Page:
How an Escape From Tarkokv wipe could help shape the future of FIFA

FIFA 23 might be what fans expect, but could EA Sports FC use an Escape From Tarkov wipe system to make FIFA Ultime Team a true live service game?

FIFA Escape From Tarkov wipe: Ronaldo jogging in FIFA 22

The FIFA series has always been yearly; ever since its first entry in 1993 you could bet your life on a new EA Sports football game turning up late autumn with the biggest stars on its cover. However, with the recent news that EA has decided to part ways with the FIFA name after FIFA 23, could this signal a shift in the way the developer decides to release the game?

A point of contention that has perpetually followed the FIFA series both within its own fandom and among the wider gaming sphere is the redundancy of its yearly release model. The practice of live service games are all the rage now, but even in the early 2000s the series drew criticism from people that claimed that numbers and names were all that differentiated the releases.

Could EA Sports then, freed perhaps from the constraints of an agreement with FIFA signed ten years ago, ditch the yearly release schedule in favour of a live service format? And could EA look towards an unlikely game such as Escape From Tarkov for inspiration in how to handle the transition?

If you look at FIFA as purely a football game in isolation, then yes, the live service model could absolutely work. After all, the aforementioned criticism that transfer and rating updates were all that changed between titles did come from a place of truth. EA already implements this in a sense, with their live ratings system in the Kick Off mode, which dynamically adjusts player ratings based on current real life form. Furthermore, EA is even constantly updating the in-game player faces outside of the release schedule, meaning that a change to live service wouldn’t leave a 33-year-old Kylian Mbappe with his current youthful face in ten years time.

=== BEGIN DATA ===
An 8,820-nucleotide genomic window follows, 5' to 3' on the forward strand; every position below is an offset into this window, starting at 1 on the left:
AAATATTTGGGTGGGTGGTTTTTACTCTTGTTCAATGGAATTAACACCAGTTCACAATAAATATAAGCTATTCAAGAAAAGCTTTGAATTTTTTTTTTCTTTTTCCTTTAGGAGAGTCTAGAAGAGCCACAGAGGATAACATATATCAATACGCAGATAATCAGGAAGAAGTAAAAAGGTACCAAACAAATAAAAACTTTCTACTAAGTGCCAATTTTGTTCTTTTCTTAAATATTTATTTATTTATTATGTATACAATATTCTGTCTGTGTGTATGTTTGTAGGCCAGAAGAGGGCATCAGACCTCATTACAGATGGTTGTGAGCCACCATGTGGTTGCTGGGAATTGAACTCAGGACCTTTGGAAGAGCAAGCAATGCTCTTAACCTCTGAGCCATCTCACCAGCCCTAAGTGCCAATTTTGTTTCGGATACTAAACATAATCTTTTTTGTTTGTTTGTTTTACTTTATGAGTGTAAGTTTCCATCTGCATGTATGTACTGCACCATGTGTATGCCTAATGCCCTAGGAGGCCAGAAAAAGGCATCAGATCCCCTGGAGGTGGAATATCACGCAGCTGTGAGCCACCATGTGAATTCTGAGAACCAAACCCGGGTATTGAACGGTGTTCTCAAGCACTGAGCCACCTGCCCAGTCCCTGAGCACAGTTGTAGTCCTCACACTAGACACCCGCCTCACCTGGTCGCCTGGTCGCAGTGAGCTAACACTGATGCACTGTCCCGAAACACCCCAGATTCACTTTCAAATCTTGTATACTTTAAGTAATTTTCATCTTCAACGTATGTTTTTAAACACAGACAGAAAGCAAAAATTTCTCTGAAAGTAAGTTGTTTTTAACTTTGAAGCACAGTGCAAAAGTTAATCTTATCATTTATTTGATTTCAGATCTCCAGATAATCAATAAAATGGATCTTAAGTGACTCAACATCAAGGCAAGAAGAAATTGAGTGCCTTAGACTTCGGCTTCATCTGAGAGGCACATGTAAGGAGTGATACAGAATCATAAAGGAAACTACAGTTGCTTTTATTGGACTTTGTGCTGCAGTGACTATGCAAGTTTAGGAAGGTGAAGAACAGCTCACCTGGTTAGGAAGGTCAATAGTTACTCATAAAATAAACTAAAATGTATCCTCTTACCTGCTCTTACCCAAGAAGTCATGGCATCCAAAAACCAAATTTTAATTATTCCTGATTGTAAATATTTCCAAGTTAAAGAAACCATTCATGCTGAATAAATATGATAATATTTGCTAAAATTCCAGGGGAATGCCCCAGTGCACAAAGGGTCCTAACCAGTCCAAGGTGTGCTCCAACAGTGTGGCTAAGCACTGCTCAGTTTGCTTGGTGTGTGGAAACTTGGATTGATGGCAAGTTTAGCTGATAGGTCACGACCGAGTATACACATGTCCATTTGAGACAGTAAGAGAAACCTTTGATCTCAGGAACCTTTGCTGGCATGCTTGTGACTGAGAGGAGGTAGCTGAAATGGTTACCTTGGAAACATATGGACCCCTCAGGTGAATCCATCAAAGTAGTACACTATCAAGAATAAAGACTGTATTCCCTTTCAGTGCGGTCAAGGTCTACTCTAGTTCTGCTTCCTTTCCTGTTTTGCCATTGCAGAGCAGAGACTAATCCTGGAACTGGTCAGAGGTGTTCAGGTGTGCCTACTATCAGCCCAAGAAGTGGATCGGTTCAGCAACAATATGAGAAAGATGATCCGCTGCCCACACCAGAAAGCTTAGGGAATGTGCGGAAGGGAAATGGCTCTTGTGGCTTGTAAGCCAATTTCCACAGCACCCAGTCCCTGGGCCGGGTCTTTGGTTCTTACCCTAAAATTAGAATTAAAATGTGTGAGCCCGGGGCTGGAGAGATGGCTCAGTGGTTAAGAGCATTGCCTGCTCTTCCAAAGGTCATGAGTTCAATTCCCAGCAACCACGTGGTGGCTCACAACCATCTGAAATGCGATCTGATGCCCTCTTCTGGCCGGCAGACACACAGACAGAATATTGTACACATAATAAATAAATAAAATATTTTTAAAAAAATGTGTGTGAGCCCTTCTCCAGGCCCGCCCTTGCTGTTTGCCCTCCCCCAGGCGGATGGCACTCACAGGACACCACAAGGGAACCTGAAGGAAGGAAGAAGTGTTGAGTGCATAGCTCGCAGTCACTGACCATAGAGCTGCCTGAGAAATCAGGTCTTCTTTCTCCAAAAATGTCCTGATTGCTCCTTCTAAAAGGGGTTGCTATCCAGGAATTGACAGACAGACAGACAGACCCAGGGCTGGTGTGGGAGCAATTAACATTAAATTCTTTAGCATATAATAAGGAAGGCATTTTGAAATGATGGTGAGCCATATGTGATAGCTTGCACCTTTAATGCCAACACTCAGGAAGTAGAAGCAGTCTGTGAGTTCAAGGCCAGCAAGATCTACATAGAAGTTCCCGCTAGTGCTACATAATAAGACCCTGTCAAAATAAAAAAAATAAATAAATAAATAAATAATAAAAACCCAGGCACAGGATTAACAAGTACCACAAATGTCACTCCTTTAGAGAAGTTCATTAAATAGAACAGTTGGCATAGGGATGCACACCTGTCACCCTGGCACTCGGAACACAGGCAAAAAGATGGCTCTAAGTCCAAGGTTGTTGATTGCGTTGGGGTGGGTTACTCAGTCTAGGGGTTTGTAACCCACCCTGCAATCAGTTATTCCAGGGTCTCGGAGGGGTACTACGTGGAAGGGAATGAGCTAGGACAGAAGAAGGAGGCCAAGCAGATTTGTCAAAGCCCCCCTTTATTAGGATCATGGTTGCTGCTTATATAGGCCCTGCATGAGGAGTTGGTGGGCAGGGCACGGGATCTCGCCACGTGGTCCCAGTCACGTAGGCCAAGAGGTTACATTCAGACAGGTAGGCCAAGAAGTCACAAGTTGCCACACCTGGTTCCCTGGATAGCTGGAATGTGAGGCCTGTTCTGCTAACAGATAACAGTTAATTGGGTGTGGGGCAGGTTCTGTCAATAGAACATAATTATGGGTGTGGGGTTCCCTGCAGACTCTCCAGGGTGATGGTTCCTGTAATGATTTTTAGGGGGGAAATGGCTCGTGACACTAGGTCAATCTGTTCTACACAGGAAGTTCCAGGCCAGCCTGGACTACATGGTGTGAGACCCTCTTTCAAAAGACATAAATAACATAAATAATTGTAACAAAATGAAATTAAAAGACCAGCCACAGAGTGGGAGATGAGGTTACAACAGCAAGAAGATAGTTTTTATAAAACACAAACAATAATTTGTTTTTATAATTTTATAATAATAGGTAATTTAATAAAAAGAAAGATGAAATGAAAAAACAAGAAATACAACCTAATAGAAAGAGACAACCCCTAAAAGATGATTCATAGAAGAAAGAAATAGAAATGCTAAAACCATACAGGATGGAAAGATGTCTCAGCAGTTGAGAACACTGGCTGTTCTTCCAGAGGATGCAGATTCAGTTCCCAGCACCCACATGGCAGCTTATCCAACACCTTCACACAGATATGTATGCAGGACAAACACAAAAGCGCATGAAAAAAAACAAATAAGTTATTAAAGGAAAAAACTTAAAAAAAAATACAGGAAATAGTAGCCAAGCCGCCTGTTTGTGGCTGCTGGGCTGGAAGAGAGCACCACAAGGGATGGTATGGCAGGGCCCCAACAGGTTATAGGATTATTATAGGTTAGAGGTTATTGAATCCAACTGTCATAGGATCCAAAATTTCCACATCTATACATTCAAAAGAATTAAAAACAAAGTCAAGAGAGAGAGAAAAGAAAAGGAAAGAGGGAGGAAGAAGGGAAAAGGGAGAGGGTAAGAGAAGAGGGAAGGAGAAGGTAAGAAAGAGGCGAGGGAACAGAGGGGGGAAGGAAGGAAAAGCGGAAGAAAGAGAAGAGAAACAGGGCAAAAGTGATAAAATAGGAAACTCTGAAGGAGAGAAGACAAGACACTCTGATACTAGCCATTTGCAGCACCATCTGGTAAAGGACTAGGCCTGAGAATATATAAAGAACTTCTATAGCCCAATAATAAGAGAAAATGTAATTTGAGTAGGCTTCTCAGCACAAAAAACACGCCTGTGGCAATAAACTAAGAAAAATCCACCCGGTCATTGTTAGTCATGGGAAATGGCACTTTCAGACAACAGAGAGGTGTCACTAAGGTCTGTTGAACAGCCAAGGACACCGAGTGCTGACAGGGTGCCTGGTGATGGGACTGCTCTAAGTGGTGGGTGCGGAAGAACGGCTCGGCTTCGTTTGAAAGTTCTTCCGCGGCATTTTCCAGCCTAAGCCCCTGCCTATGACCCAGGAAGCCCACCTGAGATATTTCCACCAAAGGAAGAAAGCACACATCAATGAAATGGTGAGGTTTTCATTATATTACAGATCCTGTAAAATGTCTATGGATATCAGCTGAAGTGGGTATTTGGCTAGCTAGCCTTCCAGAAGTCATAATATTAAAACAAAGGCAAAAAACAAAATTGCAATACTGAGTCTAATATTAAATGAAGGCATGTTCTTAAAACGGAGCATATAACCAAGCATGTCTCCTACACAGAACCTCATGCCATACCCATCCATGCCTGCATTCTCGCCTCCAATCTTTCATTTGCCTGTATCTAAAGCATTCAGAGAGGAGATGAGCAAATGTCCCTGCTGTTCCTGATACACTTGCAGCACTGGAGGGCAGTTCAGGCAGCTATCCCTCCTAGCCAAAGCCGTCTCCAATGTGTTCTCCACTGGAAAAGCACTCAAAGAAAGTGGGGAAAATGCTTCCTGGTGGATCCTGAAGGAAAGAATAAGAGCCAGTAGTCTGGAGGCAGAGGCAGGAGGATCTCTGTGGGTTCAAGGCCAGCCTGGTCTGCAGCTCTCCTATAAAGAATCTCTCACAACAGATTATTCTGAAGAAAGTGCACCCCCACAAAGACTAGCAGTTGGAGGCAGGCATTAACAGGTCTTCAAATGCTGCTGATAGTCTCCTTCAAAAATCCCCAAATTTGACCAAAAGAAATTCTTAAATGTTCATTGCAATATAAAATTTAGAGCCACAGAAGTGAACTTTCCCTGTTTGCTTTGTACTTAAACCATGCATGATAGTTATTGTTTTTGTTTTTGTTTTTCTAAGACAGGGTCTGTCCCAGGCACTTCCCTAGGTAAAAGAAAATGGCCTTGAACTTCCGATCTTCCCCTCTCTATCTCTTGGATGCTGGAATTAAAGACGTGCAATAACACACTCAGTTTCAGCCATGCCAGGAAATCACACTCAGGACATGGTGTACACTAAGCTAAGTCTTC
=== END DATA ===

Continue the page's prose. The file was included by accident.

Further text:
However, it would be rather naïve to treat FIFA in its current state as purely a football game in isolation. Sure, if you took FIFA 08 and made that live service with the aforementioned live ratings and new faces of current FIFA, then it would work, but FIFA is far from just a football game now thanks to one huge feature: Ultimate Team.

FIFA Escape From Tarkov wipe: three Chelsea players celebrate a goal in FIFA 22

The big problem at the heart of FUT lies within its status as a card driven game. Over the course of the season players are awarded various performance-based or promotional cards, with super-juiced offerings given at the end to exemplify a player’s exceptional season. What happens then when you can’t reset these cards every year?

A potential solution to this headache can be found in an unlikely game you wouldn’t usually associate with FIFA: Escape From Tarkov. While there are perhaps very few things in common between football and paramilitary warfare, the wipe system in Tarkov could very well work for a live service Ultimate Team.